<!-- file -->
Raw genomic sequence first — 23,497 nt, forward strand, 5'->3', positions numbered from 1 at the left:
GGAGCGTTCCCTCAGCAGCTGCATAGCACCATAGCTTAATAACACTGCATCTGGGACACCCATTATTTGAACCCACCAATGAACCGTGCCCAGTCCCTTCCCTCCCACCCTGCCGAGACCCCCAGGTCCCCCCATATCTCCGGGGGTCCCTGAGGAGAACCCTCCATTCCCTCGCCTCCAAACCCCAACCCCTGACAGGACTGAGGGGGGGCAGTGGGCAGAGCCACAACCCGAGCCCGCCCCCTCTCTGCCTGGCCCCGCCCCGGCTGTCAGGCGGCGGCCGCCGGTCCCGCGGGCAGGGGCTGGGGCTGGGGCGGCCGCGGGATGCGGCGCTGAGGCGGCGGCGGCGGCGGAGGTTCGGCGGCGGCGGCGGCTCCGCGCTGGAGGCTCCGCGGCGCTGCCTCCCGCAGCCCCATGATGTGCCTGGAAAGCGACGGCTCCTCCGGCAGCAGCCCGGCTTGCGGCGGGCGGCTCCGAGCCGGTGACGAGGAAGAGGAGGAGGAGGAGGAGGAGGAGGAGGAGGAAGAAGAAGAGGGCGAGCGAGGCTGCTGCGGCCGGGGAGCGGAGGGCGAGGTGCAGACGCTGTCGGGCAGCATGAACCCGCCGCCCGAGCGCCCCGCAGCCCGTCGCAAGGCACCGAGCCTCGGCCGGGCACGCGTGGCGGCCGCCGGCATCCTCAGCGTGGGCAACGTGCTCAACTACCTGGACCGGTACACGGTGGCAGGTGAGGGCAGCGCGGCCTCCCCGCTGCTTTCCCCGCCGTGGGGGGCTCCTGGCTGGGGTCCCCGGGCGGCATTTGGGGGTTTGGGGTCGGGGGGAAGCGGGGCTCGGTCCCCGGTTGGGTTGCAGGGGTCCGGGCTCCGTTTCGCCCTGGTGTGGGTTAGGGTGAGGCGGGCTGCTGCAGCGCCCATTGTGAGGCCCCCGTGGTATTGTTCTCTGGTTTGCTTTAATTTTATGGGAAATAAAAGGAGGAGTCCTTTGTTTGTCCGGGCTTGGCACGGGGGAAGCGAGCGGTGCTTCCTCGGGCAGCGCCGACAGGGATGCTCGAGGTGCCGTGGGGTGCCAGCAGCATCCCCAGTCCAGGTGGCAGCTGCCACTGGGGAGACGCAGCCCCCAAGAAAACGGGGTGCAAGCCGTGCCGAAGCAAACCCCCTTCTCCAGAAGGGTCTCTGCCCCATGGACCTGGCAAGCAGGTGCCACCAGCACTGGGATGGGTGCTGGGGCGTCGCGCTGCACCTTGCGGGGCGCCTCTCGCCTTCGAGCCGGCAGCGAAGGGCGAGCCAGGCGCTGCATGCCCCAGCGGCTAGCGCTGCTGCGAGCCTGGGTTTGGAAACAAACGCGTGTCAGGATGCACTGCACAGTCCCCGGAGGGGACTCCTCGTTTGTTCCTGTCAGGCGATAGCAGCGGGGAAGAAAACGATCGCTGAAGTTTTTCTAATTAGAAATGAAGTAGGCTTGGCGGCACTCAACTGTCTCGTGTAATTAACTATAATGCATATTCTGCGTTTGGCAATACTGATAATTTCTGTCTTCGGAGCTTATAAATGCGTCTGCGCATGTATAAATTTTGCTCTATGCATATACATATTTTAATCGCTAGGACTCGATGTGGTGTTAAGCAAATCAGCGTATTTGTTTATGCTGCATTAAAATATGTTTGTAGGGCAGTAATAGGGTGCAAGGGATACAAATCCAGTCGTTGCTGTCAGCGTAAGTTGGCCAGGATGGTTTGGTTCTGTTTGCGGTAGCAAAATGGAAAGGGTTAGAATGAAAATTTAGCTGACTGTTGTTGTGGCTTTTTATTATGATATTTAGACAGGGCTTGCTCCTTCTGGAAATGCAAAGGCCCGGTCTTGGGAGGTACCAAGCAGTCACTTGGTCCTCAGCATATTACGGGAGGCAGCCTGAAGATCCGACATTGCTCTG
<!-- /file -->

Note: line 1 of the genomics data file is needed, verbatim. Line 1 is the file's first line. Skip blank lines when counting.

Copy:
Raw genomic sequence first — 23,497 nt, forward strand, 5'->3', positions numbered from 1 at the left: